For me, the highly convincing evidence is the declining ratio of carbon 12 to carbon 14 in the atmospheric CO2.  When you have time to understand this very precise data and the reasons behind it, then you may gain more than a superfluous grip on climate change and what may be causing it.

Here’s wishing a good financial analyst might achieve some degree of scientific analysis.  Bob

Josh Patrick
Jan. 12, 2011, 3:26 p.m.

I think your comments on private business owners is a very interesting one and provides a dilemma as we go forward and try to deal with the national deficit.  My solution is that we start taxing K-1’s from schedule C or pass through entities such as LLC’s or Subchapter S Corporations at a different rate from W-2 income.

In my opinion, pass through entities should have a lower rate, maximum of 25% while W2 income could have a higher rate and we would have a much better growth rate.

Private business owners do take all available cash and reinvest it in their business.  I have and continue to do so.  If we lower tax rates on these companies, there will be much more wealth created in this country.  The so called trickle down theories would actually work with this segment of the market.

Josh Patrick

Brad Taylor
Jan. 12, 2011, 1:37 p.m.

You mean to say that variables in nature like volcanoes can influence the climate?  Next thing you know crazy people will say that the sun is responsible for heating the planet!

Love the reader comments John!  I’ve been a fan for years, and now I feel I can finally share it!

The bad debt isn’t close to being out of the system yet.  Foreclosures have a long way to go, Europe is in deep trouble, and we have to get serious about our deficit.  Kudos to the Chinese rating agency that downgraded the United States credit rating!  One huge step in the right direction would be if our credit rating agencies could actually regain credibility and properly rate risk.

Ralph Solarski
Jan. 11, 2011, 6:03 p.m.

In the past, you have written quite a bit about the fact that the enormous U.S. federal deficit, and growing national debt, is unsustainable.  Using round numbers, if the deficit is currently 10% of GDP, and the new Congress is just mildly successful in reigning in spending - let’s say to 7% of GDP - that will have a -3% immediate impact on GDP…if it’s implemented in June, it’s a -1.5% impact in 2011, still significant.  Is that factored into your forecast for GDP growth of 2.5 - 3% growth?  Alternatively, if your perspective is that Congress will remain gridlocked and the deficit will remain at 10% of GDP, isn’t there at least a reasonable chance that the bond markets react in 2011 to the irresponsible deficit/debt levels in the U.S. (possibly triggered by either a EU debt crisis or a state such as CA or IL going bankrupt) - resulting in a domino effect that negatively impacts GDP?  Largely based on your newsletters over the past couple of years, I’m of the opinion that while 2011 could be another “normal year” with 2.5 - 3% growth as you said, but there’s a darn good chance that this is the year the piper demands his payment.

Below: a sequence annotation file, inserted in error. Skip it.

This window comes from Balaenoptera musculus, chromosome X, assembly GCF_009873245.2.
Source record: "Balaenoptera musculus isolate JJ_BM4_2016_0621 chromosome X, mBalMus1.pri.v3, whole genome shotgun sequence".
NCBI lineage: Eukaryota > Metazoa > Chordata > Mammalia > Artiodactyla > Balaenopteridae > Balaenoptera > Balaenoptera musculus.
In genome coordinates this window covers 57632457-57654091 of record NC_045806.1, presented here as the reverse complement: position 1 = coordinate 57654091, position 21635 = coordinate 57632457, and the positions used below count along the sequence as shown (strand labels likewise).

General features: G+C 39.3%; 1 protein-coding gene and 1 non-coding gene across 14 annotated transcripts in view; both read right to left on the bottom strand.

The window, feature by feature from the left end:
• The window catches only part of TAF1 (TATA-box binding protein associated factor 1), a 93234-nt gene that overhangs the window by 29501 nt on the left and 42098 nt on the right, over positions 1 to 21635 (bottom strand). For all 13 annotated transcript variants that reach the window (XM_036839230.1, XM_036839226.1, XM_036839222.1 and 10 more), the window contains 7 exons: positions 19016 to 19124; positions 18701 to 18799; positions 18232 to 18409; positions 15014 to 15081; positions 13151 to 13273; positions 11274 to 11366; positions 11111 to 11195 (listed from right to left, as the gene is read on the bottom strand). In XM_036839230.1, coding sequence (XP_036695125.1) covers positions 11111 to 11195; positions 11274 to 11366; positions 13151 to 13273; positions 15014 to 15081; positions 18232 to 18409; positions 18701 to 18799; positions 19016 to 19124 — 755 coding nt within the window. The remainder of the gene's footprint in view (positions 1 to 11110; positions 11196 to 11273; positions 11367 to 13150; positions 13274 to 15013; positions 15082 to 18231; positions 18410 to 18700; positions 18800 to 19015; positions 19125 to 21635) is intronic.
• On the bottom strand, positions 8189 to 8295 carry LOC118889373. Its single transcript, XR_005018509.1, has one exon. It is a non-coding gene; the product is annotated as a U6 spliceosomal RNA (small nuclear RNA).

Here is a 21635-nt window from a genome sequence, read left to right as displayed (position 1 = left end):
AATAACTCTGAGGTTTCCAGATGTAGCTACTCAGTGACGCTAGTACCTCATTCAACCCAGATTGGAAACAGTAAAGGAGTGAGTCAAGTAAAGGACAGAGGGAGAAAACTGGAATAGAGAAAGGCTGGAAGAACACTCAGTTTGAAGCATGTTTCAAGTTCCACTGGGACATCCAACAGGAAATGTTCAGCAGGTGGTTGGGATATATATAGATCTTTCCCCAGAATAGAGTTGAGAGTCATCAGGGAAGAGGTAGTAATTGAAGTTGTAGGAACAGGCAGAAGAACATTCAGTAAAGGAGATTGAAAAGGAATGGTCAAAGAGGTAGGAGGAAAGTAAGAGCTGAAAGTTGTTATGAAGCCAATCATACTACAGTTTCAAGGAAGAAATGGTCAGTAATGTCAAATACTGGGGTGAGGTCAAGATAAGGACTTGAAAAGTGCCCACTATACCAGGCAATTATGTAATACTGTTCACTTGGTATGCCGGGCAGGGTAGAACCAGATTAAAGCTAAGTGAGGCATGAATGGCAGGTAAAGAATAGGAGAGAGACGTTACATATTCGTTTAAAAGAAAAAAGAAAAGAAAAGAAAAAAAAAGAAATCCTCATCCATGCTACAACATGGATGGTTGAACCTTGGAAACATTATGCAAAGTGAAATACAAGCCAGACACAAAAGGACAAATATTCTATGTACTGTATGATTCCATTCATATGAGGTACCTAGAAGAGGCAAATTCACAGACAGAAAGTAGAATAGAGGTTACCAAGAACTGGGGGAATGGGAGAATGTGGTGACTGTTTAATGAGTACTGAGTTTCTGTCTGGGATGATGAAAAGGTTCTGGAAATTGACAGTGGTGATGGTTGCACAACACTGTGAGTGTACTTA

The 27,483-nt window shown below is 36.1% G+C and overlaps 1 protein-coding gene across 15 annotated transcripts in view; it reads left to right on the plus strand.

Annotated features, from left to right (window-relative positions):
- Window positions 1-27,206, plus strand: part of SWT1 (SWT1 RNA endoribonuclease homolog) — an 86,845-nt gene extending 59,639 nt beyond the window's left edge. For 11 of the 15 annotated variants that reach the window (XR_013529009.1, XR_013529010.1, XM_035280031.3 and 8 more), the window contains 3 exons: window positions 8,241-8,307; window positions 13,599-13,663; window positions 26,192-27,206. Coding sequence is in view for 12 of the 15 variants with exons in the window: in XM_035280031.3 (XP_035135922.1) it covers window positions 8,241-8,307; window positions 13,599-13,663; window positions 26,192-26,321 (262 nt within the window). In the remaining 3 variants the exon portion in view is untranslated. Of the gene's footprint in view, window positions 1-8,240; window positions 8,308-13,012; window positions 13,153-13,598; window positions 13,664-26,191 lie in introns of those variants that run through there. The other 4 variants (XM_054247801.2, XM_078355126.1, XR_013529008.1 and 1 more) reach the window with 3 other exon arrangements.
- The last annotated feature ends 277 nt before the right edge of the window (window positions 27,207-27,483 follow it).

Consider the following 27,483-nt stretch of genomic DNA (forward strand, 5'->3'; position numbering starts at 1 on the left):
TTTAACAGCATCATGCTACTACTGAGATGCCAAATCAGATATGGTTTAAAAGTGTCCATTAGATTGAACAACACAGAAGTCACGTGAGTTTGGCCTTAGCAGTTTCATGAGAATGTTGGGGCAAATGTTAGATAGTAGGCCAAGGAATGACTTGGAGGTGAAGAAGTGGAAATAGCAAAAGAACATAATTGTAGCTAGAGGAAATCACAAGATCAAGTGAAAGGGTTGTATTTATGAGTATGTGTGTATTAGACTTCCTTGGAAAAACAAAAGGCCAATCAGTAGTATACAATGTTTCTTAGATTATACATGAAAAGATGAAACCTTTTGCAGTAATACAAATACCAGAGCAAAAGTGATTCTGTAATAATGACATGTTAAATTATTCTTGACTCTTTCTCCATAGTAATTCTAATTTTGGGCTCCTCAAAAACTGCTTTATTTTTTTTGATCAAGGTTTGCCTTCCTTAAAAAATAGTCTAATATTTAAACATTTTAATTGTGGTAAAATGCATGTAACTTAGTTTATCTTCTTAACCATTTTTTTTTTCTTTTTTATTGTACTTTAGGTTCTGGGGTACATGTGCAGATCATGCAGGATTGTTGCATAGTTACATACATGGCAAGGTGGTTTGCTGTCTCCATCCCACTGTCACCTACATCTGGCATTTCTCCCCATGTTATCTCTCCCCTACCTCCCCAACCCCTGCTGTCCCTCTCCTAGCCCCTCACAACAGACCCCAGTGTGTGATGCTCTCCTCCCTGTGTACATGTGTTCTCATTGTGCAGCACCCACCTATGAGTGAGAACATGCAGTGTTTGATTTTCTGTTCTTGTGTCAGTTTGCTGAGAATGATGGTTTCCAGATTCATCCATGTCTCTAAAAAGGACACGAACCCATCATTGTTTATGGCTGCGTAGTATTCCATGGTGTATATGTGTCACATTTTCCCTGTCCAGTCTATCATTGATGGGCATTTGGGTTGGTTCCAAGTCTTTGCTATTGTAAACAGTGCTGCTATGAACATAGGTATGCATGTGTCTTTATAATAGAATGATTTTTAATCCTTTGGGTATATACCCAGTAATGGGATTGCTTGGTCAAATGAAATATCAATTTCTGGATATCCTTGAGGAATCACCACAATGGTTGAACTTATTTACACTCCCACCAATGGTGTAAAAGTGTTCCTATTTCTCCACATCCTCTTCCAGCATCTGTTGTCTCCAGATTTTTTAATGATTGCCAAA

Jory Gromer
Jan. 11, 2011, 5:26 p.m.

John I hope many jobs are really being created but I would like to know what type of jobs are being created?  Where I work several large manufacturing companies have left that were paying wage benefit packages of around $20/hour or more.  Those who have been fortunate to find work have had to take jobs paying $10/hour or less with reduced or zero benefits.  Distribution centers do not pay well.  They do hire quite a few people but do not provide much if any opportunity for advancement and the companies often have to go to great extremes just to get people to show up.  Even a small plant like the one I manage requires a number of different skill sets and educational disciplines and all we do is design and make corrugated fiberboard boxes.  We are turning waste paper and virgin wood fiber into containers and marketing tools.  We are engaged in a very highly efficent system of wealth creation that being adding value to raw materials also known as manufacturing.  I believe we need to get over our addition to low cost goods and insist on domestically made products where ever possible.  That will create many and divers types of jobs.  Yes, prices may have to be higher but at prices and wages will find a compatible level while still providing value and employment and opportunity for personal growth for all who want to work.

Keith Wilson
Jan. 11, 2011, 5:06 a.m.